How sales orgs. cause unnecessary turnover

How sales orgs. cause unnecessary turnover


The Bridge Group's latest data shows:

30% = median annual AE turnover

50% = median annual SDR turnover

Sales is about as Darwinian as it gets.

But when you dig deeper into turnover, "voluntary" turnover is about 1/3 to 1/2 of the annual turnover.

Reps are choosing to leave their organization by the hundreds and thousands in the last two years. And I don't believe that's because they're looking for greener grass.

In the last 12 months, I've worked with dozens of sales teams.

Here are the mistakes I saw that drove reps away from the company:

❌ Too many internal meetings

I'm not sh*tting you—I've seen many sales orgs. that require reps to sit in 7-10 hours of meetings every week. Enablement sessions, product training, all hands calls, 1on1s with their managers, etc.

Ask this question: "How does this meeting improve the ROI of our sellers?"

If it doesn't, with rare exceptions, don't require those meetings.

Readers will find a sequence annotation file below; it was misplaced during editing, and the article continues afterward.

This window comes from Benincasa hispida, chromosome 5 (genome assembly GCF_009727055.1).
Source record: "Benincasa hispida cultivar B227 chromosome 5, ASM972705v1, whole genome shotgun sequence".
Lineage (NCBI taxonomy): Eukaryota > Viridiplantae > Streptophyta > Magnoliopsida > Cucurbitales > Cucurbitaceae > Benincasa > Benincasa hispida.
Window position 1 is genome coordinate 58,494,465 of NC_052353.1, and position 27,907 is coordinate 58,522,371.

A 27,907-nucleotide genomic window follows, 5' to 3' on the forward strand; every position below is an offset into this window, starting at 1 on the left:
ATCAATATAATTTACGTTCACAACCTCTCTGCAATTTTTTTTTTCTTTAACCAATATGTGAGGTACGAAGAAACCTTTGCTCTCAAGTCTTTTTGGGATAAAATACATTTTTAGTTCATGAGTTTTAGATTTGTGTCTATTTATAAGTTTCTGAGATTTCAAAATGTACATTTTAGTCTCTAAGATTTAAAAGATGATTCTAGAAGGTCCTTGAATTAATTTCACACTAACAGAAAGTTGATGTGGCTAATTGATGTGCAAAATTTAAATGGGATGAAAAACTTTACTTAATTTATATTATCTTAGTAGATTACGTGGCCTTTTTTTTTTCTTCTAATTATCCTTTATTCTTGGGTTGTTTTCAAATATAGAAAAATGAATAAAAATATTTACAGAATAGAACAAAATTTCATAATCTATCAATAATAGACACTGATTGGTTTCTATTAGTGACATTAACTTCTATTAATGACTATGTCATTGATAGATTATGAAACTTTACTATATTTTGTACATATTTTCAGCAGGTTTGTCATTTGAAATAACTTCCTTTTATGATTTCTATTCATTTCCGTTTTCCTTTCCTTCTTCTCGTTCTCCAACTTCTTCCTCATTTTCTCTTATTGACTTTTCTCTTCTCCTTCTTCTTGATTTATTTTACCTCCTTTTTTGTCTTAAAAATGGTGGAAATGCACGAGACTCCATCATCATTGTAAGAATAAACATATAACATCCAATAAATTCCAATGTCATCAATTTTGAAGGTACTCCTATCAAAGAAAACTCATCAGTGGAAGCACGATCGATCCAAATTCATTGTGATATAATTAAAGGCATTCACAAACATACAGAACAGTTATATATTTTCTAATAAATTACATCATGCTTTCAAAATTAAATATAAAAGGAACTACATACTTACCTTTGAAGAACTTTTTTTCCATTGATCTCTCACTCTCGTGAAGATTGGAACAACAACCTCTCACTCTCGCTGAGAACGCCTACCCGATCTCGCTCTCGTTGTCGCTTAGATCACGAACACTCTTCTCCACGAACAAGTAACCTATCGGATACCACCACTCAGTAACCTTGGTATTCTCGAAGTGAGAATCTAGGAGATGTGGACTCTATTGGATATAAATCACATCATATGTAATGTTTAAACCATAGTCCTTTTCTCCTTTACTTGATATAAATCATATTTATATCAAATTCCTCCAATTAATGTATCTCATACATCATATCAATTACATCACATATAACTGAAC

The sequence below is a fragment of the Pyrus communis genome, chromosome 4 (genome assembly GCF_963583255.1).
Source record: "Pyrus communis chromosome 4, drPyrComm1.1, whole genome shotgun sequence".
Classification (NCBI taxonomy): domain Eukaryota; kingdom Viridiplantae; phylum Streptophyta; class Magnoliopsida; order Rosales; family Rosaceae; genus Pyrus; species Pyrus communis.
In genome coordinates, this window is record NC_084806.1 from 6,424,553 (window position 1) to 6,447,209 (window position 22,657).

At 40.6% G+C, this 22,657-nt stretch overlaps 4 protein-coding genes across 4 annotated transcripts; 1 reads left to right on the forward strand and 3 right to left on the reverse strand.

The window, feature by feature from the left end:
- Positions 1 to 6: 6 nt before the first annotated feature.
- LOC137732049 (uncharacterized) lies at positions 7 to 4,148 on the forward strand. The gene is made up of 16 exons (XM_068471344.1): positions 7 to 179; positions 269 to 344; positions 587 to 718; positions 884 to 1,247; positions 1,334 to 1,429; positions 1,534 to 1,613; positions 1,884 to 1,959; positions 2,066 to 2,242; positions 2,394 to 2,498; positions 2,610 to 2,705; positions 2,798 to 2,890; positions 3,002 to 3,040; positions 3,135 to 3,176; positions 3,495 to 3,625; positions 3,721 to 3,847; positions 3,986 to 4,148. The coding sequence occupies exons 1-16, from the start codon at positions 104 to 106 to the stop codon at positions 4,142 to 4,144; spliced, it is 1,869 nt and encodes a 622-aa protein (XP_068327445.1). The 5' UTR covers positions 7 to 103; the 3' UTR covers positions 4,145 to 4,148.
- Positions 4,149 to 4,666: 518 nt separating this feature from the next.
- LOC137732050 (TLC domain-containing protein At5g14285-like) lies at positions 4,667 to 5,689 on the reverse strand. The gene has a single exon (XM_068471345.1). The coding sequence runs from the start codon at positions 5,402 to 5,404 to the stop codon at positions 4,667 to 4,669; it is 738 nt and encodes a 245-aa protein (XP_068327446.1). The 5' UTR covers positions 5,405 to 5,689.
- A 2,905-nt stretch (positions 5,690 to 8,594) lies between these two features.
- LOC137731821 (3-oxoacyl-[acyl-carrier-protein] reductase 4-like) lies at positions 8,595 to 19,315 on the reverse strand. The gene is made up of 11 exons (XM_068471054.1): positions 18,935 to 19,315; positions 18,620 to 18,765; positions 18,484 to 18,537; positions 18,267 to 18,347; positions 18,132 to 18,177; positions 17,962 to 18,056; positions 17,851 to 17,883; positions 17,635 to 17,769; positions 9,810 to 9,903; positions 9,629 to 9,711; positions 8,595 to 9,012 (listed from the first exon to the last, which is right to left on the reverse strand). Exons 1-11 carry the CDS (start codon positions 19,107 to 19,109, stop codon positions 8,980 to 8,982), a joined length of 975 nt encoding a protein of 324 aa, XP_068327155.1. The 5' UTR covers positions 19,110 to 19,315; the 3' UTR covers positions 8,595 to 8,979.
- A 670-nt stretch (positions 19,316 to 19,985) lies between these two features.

❌ Lack of training

I see this mostly with outbound. Reps have mandatory outbound activity targets. But get ZERO training or coaching on how to outbound.

Don't expect reps to stick around if you don't provide messaging, talk tracks, emails, a playbook, etc.

❌ Too many changes (structure, compensation, etc.)

One client of mine changed their entire org. from segmentation by industry to segmentation by geographic region. An enterprise rep went from working on F500 retail accounts to now working retail, banking, fintech, ecomm, SaaS, etc. Then they changed the comp. plan. All in a 90-day period.

Changes are necessary but sequence them. Don't change too much at once.

❌ Riffs between senior leaders

Another client of mine had a CRO who didn't get along with the SVP of Sales. They weren't on the same page, which affected the entire sales organization. I often see this between SDRs and sales leaders.

Senior leaders: Don't let this fester. Work it out or get rid of bad-fit leaders.

❌ Terrible comp. plans

One sales team punished their Account Managers when accounts were downgraded. Imagine this—you inherit 50 customer accounts. Then, due to circumstances outside of your control (like product changes), several of those customers decide downgrade.


- Rep quota is $1M

- A customer downgrades $100k

- Reps now needs to close $1.1M to hit quota

You can't punish reps in this way for downgrades.

What would you add to this list?